Edison did not have a good reputation as far as collaboration goes. For example, Nicola Tesla collaborated with Edison but it didn't turn out too well for Tesla.
Nice column. But if the intent of the author is to get rid of the stigma around her great-grand uncle, why does she pass one on to us: "Engineers ... fall in love with their technologies ... You should ... find out what the customer's needs are". True, but as far as customers go, let me ask you the following. Do you know of any engineer that is not concerned with his customers' needs? And if so, is that the rule?
By the way I believe Edison was brilliant ... No need to cover for his harsh work environment ...
If anyone truly becomes a more effective engineer from this book, I would certainly like to hear about it; and then I would know to stay away from that person.
Elizabeth, - Dittos on your "both methods" comment. Well said. There are times when you need to put your feet up on your desk, listen to your iPod, and think. And there are times when you need to collaborate. Knowing the difference is a sign of wisdom. Also, I have heard an urban legend that Edison highly valued the input of a particular technician of his, a man with far less education, who was actually the one who developed the method by which tungsten could be drawn into a filiment. Don't know if it is true, but his anti-collaboration with Westinghouse and Tesla were a marque of the age! If I were a betting man, I would wager that Edison followed your "both methods" comment.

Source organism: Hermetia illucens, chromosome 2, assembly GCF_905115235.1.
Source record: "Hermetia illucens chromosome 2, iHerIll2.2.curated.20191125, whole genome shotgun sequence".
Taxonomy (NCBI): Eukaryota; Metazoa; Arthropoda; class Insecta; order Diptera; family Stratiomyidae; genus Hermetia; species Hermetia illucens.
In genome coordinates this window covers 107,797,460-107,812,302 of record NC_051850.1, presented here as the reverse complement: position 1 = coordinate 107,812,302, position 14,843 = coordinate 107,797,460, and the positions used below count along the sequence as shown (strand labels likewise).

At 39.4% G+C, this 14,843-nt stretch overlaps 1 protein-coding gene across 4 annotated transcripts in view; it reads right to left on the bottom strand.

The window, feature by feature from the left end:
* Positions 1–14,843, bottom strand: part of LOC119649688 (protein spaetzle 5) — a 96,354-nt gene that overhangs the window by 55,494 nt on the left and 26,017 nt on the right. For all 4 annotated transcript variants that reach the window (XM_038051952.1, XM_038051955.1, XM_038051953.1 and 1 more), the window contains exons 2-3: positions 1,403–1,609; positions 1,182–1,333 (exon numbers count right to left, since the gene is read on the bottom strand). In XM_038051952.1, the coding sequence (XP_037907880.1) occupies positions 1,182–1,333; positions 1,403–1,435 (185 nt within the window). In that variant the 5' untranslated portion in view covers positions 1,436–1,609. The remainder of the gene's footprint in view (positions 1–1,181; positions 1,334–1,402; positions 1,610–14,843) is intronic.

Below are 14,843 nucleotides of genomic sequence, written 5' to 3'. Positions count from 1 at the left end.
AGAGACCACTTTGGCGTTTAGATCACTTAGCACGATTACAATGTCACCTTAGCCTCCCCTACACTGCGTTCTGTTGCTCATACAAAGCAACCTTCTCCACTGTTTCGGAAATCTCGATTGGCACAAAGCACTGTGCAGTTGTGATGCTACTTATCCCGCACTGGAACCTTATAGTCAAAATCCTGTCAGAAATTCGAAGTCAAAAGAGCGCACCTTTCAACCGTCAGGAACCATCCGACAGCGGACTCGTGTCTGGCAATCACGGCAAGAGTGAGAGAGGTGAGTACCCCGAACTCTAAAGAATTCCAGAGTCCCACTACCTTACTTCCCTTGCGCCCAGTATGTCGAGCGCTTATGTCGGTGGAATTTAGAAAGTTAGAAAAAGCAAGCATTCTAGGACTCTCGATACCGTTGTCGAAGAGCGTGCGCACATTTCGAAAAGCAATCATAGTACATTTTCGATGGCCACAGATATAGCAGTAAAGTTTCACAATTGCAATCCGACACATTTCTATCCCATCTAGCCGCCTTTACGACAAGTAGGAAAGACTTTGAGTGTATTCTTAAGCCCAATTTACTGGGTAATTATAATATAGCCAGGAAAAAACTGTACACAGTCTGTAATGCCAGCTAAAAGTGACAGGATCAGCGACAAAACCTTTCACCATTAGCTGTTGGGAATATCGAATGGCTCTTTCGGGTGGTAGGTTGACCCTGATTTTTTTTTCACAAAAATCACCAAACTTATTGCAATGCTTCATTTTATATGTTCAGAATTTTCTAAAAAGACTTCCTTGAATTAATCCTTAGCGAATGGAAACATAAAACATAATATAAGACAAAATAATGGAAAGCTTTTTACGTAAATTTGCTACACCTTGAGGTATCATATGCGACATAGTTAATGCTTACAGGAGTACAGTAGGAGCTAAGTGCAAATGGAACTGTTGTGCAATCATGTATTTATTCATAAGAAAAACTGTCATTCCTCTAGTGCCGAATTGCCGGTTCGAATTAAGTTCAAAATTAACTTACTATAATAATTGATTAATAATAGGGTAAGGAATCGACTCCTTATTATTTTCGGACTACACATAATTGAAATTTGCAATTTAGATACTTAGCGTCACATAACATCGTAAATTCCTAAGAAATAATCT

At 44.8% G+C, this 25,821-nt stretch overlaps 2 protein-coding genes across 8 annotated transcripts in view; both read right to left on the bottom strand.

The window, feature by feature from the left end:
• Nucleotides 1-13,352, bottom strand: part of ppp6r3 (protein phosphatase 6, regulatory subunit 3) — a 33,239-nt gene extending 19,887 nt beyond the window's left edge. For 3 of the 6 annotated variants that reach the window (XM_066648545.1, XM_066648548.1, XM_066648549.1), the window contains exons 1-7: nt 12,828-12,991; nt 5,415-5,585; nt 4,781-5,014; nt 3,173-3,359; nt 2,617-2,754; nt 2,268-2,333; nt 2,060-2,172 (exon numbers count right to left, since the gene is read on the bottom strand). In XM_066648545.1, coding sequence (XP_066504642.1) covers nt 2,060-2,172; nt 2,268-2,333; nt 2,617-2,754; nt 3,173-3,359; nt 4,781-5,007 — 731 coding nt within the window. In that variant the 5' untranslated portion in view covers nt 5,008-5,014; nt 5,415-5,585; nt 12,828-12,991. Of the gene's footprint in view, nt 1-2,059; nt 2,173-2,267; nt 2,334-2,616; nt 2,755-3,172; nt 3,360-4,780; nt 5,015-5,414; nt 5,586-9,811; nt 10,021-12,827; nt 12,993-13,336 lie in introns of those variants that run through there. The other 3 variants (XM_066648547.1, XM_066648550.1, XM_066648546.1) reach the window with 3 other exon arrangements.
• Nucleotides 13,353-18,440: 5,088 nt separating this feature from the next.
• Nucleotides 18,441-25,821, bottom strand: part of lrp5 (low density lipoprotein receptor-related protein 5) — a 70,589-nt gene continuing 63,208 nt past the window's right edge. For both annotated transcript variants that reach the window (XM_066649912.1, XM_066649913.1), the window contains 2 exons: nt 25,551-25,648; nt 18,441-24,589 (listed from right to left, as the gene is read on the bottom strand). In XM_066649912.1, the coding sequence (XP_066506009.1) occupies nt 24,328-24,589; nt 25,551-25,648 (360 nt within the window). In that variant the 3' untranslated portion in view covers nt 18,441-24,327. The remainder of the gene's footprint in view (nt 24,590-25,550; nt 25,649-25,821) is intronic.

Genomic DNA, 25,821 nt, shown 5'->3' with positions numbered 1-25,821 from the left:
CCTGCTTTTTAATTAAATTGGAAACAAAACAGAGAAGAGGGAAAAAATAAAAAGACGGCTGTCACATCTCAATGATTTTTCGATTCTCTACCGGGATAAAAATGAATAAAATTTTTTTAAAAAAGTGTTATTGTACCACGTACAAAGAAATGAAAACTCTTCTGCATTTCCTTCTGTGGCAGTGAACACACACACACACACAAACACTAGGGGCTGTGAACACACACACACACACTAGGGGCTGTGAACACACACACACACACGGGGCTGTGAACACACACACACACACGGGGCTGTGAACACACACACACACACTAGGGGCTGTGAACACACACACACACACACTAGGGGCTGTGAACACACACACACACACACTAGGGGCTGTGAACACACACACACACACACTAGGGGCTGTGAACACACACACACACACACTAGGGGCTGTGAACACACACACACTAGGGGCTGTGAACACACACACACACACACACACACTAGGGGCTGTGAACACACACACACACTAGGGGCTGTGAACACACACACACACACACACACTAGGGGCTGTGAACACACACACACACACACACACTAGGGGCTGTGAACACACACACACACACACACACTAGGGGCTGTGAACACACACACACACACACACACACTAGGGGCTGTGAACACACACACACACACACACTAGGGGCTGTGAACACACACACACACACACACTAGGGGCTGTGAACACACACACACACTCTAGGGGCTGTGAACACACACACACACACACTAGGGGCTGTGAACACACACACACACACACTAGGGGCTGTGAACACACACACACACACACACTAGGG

I can see how collaboration is a better way in some aspects than working in a vacuum, but I also think there is something to be said for both methods, and it depends on what kind of person you're dealing with. Interesting to think Edison had so many collaborators, but not surprising. I wonder if anyone ever felt bad or jealous because he got all the credit for something they also contributed to?
The question of whether engineers could have foreseen the shortcut maintenance procedures that led to the crash of American Airlines Flight 191 in 1979 will probably linger for as long as there is an engineering profession.
More than 35 years later, the post-mortem on one of the countryís worst engineering disasters appears to be simple. A contractor asked for a change in an original design. The change was approved by engineers, later resulting in a mammoth structural collapse that killed 114 people and injured 216 more.
If youíre an embedded systems engineer whose analog capabilities are getting a little bit rusty, then youíll want to take note of an upcoming Design News Continuing Education Center class, ďAnalog Design for the Digital World,Ē running Monday, Nov. 17 through Friday, Nov. 21.
Focus on Fundamentals consists of 45-minute on-line classes that cover a host of technologies. You learn without leaving the comfort of your desk. All classes are taught by subject-matter experts and all are archived. So if you can't attend live, attend at your convenience.